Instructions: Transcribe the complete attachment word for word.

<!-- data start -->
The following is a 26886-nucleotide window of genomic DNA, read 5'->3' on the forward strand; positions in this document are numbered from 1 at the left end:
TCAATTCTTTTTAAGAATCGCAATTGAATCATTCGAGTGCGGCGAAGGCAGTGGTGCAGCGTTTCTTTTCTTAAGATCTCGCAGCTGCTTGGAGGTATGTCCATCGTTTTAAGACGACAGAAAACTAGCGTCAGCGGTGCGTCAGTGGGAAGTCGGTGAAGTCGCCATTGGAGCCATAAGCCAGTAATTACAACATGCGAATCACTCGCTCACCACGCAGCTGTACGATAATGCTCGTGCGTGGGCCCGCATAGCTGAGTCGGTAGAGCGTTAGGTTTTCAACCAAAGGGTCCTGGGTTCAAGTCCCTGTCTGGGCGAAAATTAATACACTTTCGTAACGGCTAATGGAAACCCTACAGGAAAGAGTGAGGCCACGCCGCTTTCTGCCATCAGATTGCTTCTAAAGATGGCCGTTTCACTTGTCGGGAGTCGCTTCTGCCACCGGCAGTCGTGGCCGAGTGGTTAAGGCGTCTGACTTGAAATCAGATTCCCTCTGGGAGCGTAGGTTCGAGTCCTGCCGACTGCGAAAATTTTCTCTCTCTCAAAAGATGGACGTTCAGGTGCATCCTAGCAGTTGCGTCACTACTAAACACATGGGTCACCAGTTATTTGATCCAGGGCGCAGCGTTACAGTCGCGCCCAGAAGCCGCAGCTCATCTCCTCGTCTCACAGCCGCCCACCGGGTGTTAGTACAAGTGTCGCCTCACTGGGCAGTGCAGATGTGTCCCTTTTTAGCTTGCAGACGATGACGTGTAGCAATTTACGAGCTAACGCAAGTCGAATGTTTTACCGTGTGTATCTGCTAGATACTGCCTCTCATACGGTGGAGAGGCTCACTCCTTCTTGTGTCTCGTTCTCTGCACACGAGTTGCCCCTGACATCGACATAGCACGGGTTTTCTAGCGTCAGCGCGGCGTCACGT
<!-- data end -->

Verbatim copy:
The following is a 26886-nucleotide window of genomic DNA, read 5'->3' on the forward strand; positions in this document are numbered from 1 at the left end:
TCAATTCTTTTTAAGAATCGCAATTGAATCATTCGAGTGCGGCGAAGGCAGTGGTGCAGCGTTTCTTTTCTTAAGATCTCGCAGCTGCTTGGAGGTATGTCCATCGTTTTAAGACGACAGAAAACTAGCGTCAGCGGTGCGTCAGTGGGAAGTCGGTGAAGTCGCCATTGGAGCCATAAGCCAGTAATTACAACATGCGAATCACTCGCTCACCACGCAGCTGTACGATAATGCTCGTGCGTGGGCCCGCATAGCTGAGTCGGTAGAGCGTTAGGTTTTCAACCAAAGGGTCCTGGGTTCAAGTCCCTGTCTGGGCGAAAATTAATACACTTTCGTAACGGCTAATGGAAACCCTACAGGAAAGAGTGAGGCCACGCCGCTTTCTGCCATCAGATTGCTTCTAAAGATGGCCGTTTCACTTGTCGGGAGTCGCTTCTGCCACCGGCAGTCGTGGCCGAGTGGTTAAGGCGTCTGACTTGAAATCAGATTCCCTCTGGGAGCGTAGGTTCGAGTCCTGCCGACTGCGAAAATTTTCTCTCTCTCAAAAGATGGACGTTCAGGTGCATCCTAGCAGTTGCGTCACTACTAAACACATGGGTCACCAGTTATTTGATCCAGGGCGCAGCGTTACAGTCGCGCCCAGAAGCCGCAGCTCATCTCCTCGTCTCACAGCCGCCCACCGGGTGTTAGTACAAGTGTCGCCTCACTGGGCAGTGCAGATGTGTCCCTTTTTAGCTTGCAGACGATGACGTGTAGCAATTTACGAGCTAACGCAAGTCGAATGTTTTACCGTGTGTATCTGCTAGATACTGCCTCTCATACGGTGGAGAGGCTCACTCCTTCTTGTGTCTCGTTCTCTGCACACGAGTTGCCCCTGACATCGACATAGCACGGGTTTTCTAGCGTCAGCGCGGCGTCACGT